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In this paper, the monotone submodular maximization problem (SM) is studied. SM is to find a subset of size kappa from a universe of size n that maximizes a monotone submodular objective function f . We show using a novel analysis that the Pareto optimization algorithm achieves a worst-case ratio of (1 − epsilon)(1 − 1/e) in expectation for every cardinality constraint kappa < P , where P ≤ n + 1 is an input, in O(nP ln(1/epsilon)) queries of f . In addition, a novel evolutionary algorithm called the biased Pareto optimization algorithm, is proposed that achieves a worst-case ratio of (1 − epsilon)(1 − 1/e − epsilon) in expectation for every cardinality constraint kappa < P in O(n ln(P ) ln(1/epsilon)) queries of f . Further, the biased Pareto optimization algorithm can be modified in order to achieve a a worst-case ratio of (1 − epsilon)(1 − 1/e − epsilon) in expectation for cardinality constraint kappa in O(n ln(1/epsilon)) queries of f . An empirical evaluation corroborates our theoretical analysis of the algorithms, as the algorithms exceed the stochastic greedy solution value at roughly when one would expect based upon our analysis.

Dynamic Algorithm Configuration (DAC) aims to dynamically control a target algorithm's hyperparameters in order to improve its performance. Several theoretical and empirical results have demonstrated the benefits of dynamically controlling hyperparameters in domains like evolutionary computation, AI Planning or deep learning. Replicating these results, as well as studying new methods for DAC, however, is difficult since existing benchmarks are often specialized and incompatible with the same interfaces. To facilitate benchmarking and thus research on DAC, we propose DACBench, a benchmark library that seeks to collect and standardize existing DAC benchmarks from different AI domains, as well as provide a template for new ones. For the design of DACBench, we focused on important desiderata, such as (i) flexibility, (ii) reproducibility, (iii) extensibility and (iv) automatic documentation and visualization. To show the potential, broad applicability and challenges of DAC, we explore how a set of six initial benchmarks compare in several dimensions of difficulty.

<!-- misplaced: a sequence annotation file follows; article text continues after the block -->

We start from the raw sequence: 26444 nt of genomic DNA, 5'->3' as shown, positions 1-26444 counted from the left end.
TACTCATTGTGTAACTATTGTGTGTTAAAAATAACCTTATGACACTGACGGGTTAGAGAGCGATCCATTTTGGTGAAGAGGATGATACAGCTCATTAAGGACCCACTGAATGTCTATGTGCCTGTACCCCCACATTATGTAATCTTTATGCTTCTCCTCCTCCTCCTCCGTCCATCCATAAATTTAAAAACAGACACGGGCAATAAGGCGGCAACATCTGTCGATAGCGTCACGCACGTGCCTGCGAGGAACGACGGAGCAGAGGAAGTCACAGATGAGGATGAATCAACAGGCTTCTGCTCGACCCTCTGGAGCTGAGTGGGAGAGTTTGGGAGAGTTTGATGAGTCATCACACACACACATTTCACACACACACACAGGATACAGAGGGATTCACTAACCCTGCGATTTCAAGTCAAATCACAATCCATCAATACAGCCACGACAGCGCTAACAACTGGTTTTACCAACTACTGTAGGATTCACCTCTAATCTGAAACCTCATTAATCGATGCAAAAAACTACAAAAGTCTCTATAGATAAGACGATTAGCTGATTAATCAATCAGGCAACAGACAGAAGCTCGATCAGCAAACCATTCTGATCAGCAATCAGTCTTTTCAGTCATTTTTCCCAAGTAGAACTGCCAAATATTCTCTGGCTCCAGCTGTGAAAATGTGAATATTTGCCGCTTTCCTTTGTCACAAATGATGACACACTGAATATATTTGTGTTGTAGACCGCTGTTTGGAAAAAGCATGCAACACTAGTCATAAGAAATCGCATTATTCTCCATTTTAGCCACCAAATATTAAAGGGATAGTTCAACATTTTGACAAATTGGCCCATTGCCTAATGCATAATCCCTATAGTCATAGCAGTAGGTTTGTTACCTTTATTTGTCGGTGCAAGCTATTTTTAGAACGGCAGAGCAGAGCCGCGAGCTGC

Many planning problems are too hard to solve optimally. In bounded-cost search, one attempts to find, as quickly as possible, a plan that costs no more than a user-provided absolute cost bound. Several algorithms have been previously proposed for this setting, including Potential Search (PTS) and Bounded-cost Explicit Estimation Search (BEES). BEES attempts to improve on PTS by predicting whether nodes will lead to plans within the cost bound or not. This paper introduces a relatively simple algorithm, Expected Effort Search (XES), which uses not just point estimates but belief distributions in order to estimate the probability that a node will lead to a plan within the bound. XES's expansion order minimizes expected search time in a simplified formal model. Experimental results on standard planning and search benchmarks show that it consistently exhibits strong performance, outperforming both PTS and BEES. We also derive improved variants of BEES that can exploit belief distributions. These new methods advance the recent trend of taking advantage of uncertainty estimates in deterministic single-agent search.